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Dog Behavior Varies With Height, Bodyweight and Skull Shape

How does a dog's physical traits relate to his behavior? By Claudia Bensimoun

According to new research from the University of Sydney and published in Plos One, the size of a dog and skull shape of a dog are important factors in a dog's behavior. Dr. Paul McGreevy from the University of Sydney's Faculty of Veterinary Science explains that certain types of canine physical characteristics can contribute to a dog's behavior. More than 8300 dogs of over 80 different breeds were described in the dog owner reports used in this study. Dr. McGreevy and colleagues used the Canine Behavioral Assessment and Research questionnaire (C-BARQ) and they also examined the sizes of over 960 dogs. Dr. McGreevy explains how smaller dogs seemed to have more aggression issues, and that dog behavior norms will depend on more than a dog's breeding. According to the research published in Plos One, certain physical characteristics in dogs such as height, body weight and skull proportions (length and width of the skull) are linked to certain types of behavior. 

Skull and Eye Size
A dog's skull length can vary from 2 ¾" to 11". With a wolf's skull measuring 11 ¾", a dog's skull can be similar in size. 

Despite this variation, there's not much variation in dogs' eye size across different breeds. (Although Chihuahuas have a large eye size compared to skull size. Usually dogs with larger skulls will have larger eyes.) Earlier studies have shown that dog's eyes usually measure with a radius of 43". 

Cells in the retina of an animal's eyes are all arranged differently so as to give different and most appropriate types of vision for the animal. Eye cells are concentrated horizontally across the retina. This is known as a "visual streak," and it gives animals more sensitivity to movement in their visual field. (Humans, on the other hand, have eye cells concentrated in the area called area centralis, and this allows for us to get up close to something and focus on it.)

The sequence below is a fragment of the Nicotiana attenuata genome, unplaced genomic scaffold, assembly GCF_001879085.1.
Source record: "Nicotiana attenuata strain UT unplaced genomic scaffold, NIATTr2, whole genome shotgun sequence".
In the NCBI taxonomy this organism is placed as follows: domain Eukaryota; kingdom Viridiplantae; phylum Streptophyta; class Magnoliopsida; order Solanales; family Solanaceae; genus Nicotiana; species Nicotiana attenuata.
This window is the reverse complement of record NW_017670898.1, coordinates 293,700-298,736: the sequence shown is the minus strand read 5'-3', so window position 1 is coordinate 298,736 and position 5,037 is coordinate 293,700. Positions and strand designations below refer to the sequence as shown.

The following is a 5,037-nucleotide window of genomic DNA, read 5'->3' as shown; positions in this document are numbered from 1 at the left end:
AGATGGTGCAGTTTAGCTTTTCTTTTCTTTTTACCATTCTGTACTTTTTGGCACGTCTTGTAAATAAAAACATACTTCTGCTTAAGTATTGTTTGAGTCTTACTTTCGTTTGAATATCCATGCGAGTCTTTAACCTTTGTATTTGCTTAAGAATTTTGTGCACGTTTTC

Pug photo courtesy of Kelly McFaul-Solem.
In past research, it was also demonstrated that dogs with long noses have more of a visual streak than those with short noses. Thus, the German Shepherd would have more sensitivity to movement for longer distances around him than a Pug would (Pugs have almost no visual streak). Scientists say that the variety of the distribution of eye cells in a single species like a dog is unique.
As a result of selective breeding, many dogs (like Boxers and Labradors) have retained puppyhood features. This new study demonstrates that a dog's eye and brain structure relates to his skull size. The smaller the dog, the more behavioral quirks a dog owner may face like humping, urinating indoors or excessive barking.
Canine size and head shape have been shown to influence behavior. Photos courtesy of Katie McKewen (left) and Carla Pavaravani (right).

The study demonstrated that 33 behavioral traits in dogs correlated with height alone. Some of these are:
  • mounting persons or objects
  • touch sensitivity
  • urination when left alone
  • dog-directed fear
  • separation-related problems
  • non-social fear
  • defecation when left alone
  • owner-directed


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